AN ANTEDOTE FOR THE NRA’S POISONING, PART I
By STS Staff
July 20, 2019
Mithridate, also known as mithridatium, mithridatum, or mithridaticum, is a semi-mythical remedy with as many as 65 ingredients, used as an antidote for poisoning, and said to be created by Mithridates VI Eupator of Pontus in the 1st century BC. Mithridates VI
Mithridates , also known as Mithradates the Great, was the king of Pontus (modern-day northeastern Turkey) who was regarded by his people as their savior from the oppression of Rome and by the Romans as their most formidable – and hated – enemy since Hannibal. Like Hannibal, Mithridates proved himself an unstoppable force, defeating Roman armies, manipulating neighboring governments, and even organizing a mass slaughter of Romans and Italians throughout Asia Minor to advance his cause in liberating the region from Roman control. His story is told almost entirely through the lens of Roman writers such as Plutarch (c. 50 – c. 120 CE) and Appian (c. 95 – c. 165 CE) who were naturally hostile toward him and his cause. Even so, their admiration for his persistence and resolve is clear throughout their narratives, whose focus is not even Mithridates but rather the Romans who fought against him. To the people of his kingdom, as well as those of neighboring regions, he was a great liberator and defender of freedom who refused to submit to what he viewed as the injustice of Roman domination and encouraged others to do likewise.
Why bring up an ancient ruler and his mythical elixir? First off, because he is one of the original warrior kings, and one who proved nearly unbeatable by the Romans. But more importantly, the stories of his taking Mithridate as a defense against those who would try to do him harm is relevant regarding the current situation at our National Rifle Association. Those who do not believe that things are amiss at NRA, for whatever reason, are wrong. Those who trust the current leadership with the task of guiding our ASSOCIATION forward, whether Members or Directors on the Board, are not only wrong, they are dangerous.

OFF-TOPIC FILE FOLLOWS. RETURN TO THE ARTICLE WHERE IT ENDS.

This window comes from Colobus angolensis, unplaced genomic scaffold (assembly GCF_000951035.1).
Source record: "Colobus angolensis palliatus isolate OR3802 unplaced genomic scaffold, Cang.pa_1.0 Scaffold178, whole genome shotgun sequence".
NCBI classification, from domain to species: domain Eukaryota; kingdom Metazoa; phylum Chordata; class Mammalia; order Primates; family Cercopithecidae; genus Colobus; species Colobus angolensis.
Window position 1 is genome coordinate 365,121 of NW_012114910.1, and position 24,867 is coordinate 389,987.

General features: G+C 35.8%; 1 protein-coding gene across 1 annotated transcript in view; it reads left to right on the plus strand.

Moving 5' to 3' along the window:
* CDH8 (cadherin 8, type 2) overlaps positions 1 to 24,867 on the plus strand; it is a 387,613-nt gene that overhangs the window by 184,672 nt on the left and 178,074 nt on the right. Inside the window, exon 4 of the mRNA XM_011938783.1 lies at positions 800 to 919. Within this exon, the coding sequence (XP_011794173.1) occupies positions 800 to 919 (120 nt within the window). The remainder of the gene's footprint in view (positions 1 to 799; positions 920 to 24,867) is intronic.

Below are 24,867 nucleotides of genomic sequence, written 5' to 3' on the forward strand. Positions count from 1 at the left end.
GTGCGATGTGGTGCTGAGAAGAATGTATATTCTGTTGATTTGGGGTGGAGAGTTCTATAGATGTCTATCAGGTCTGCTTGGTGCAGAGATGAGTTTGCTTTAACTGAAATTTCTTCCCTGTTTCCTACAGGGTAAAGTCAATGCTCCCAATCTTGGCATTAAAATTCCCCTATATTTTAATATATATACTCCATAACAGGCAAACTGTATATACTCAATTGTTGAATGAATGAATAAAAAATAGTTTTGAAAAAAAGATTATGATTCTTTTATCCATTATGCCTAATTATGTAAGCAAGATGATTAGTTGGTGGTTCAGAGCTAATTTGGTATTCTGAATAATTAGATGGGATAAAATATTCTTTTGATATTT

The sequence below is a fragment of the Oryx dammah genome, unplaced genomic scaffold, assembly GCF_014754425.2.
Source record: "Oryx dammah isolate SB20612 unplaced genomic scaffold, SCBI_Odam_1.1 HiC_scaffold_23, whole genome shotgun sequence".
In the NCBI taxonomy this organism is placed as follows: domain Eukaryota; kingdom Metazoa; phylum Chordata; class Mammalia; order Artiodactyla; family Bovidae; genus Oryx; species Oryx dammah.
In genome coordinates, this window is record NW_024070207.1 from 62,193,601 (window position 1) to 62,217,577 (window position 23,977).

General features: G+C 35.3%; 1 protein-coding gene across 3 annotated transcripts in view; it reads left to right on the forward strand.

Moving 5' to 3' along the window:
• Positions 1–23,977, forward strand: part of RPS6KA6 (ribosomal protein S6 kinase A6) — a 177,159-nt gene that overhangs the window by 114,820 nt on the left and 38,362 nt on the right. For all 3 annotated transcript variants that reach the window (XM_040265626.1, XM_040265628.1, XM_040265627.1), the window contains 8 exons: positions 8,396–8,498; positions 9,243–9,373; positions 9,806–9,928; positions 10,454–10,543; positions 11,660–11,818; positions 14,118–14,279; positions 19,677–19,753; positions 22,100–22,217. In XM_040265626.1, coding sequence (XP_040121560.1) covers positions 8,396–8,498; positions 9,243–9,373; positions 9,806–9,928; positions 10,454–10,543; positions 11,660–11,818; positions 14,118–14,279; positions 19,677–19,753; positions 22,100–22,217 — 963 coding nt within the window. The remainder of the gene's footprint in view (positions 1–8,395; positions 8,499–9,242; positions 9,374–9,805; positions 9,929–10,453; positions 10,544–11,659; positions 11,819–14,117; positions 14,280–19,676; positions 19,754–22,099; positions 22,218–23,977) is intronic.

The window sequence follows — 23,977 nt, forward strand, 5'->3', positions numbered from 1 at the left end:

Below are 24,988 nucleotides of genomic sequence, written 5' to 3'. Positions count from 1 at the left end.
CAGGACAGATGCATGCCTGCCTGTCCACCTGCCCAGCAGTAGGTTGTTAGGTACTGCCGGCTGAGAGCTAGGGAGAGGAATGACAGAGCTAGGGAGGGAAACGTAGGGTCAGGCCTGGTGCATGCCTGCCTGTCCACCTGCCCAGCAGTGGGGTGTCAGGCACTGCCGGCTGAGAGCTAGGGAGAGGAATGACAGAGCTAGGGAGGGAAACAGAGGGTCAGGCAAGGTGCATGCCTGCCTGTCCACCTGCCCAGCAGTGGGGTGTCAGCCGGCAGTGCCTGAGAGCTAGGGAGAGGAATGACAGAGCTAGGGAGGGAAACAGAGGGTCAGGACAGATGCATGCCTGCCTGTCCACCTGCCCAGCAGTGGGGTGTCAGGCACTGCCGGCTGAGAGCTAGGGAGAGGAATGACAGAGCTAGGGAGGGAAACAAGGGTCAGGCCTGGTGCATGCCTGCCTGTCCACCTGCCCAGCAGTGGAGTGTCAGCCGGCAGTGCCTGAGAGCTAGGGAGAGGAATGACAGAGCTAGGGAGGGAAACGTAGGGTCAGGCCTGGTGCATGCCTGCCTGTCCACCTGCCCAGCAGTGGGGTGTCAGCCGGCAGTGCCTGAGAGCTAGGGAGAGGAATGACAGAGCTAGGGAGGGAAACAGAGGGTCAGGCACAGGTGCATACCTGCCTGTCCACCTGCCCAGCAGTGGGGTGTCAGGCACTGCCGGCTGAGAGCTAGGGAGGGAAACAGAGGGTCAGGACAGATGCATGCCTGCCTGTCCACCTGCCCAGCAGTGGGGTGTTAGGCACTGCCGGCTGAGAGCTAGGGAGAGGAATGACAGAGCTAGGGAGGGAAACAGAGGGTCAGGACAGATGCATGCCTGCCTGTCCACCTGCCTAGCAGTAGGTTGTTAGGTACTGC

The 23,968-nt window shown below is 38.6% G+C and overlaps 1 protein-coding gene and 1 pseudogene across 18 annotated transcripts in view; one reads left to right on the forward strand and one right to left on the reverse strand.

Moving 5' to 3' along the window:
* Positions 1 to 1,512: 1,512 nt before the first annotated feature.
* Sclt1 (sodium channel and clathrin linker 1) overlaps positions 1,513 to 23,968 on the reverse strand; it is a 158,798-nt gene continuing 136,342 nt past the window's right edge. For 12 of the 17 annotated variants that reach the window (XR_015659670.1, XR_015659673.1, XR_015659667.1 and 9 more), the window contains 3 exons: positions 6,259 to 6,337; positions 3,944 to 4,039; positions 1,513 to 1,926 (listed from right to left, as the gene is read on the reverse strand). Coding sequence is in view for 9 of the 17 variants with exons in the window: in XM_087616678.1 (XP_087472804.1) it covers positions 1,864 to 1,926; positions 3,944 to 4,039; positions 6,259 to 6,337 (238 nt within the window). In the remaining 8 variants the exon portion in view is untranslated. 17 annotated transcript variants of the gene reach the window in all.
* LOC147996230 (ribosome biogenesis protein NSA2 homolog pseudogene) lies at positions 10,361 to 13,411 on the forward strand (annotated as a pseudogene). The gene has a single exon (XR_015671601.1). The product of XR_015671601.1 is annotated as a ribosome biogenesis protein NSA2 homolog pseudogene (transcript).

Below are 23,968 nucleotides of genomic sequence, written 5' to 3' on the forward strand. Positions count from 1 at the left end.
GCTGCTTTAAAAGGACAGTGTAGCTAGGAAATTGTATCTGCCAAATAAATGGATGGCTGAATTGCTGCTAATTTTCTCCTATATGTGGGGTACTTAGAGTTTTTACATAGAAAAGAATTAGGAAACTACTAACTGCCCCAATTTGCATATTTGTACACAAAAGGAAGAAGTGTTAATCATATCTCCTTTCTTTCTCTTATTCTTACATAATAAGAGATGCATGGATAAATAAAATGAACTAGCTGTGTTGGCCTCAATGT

What I plan on doing over the next few days, are to offer little nuggets of information and questions about some of the information that has been uncovered from the lead-up to NRA Annual Meeting 2019 through today, and I’ll ask a question about each. Where possible, I’ll link to both the issue and the NRA response.
We need to withstand a LOT to push the fight and ensure the future of a better, stronger, and more honest NRA. Some of the things we hear are kind of bitter. Some of our heroes are showing a darker side. But if we just accept the status quo, we allow this poison to continue to slowly kill the NRA. But, if we take in the little, bitter pills, small doses at a time, we’ll emerge stronger, as will our Association.
On a lighter note, if you’re interested in where an old, fat, bald guy found out about the King of Pontus, read A. E. Housman’s “A Shropshire Lad”, LXII. Terence, this is stupid stuff ( https://www.bartleby.com/123/62.html ).
If you have made it through this far, what follows is what the future installments will look more like (I can hear your collective sigh and “thank GOD that long winded SOB finally shut up).
So…here is our first ingredient in our modern day, NRA-saving Mithridate:
There is no doubt that Wayne LaPierre has done much for the NRA, but light has been shown on many at least questionable practices and spending by him. One of the first things uncovered was $274,695.03 worth of clothing purchases at the Zegna store in Beverly Hills, CA, from 2004 to 2017 that LaPierre charged to his Ackerman McQueen issued American Express. One of the things that LaPierre has steadfastly refused to do is show receipts for ALL purchases he made.
If, as some long term and LaPierre lap dogs…oops…loyalists say, that LaPierre was directed by Ackerman McQueen to make these purchases and they were therefore more like “costumes” for NRA related events, are they being kept in a newly created NRA Costume Department? Or are they kept by LaPierre, who, of course, would only use them for the events for which they were purchased?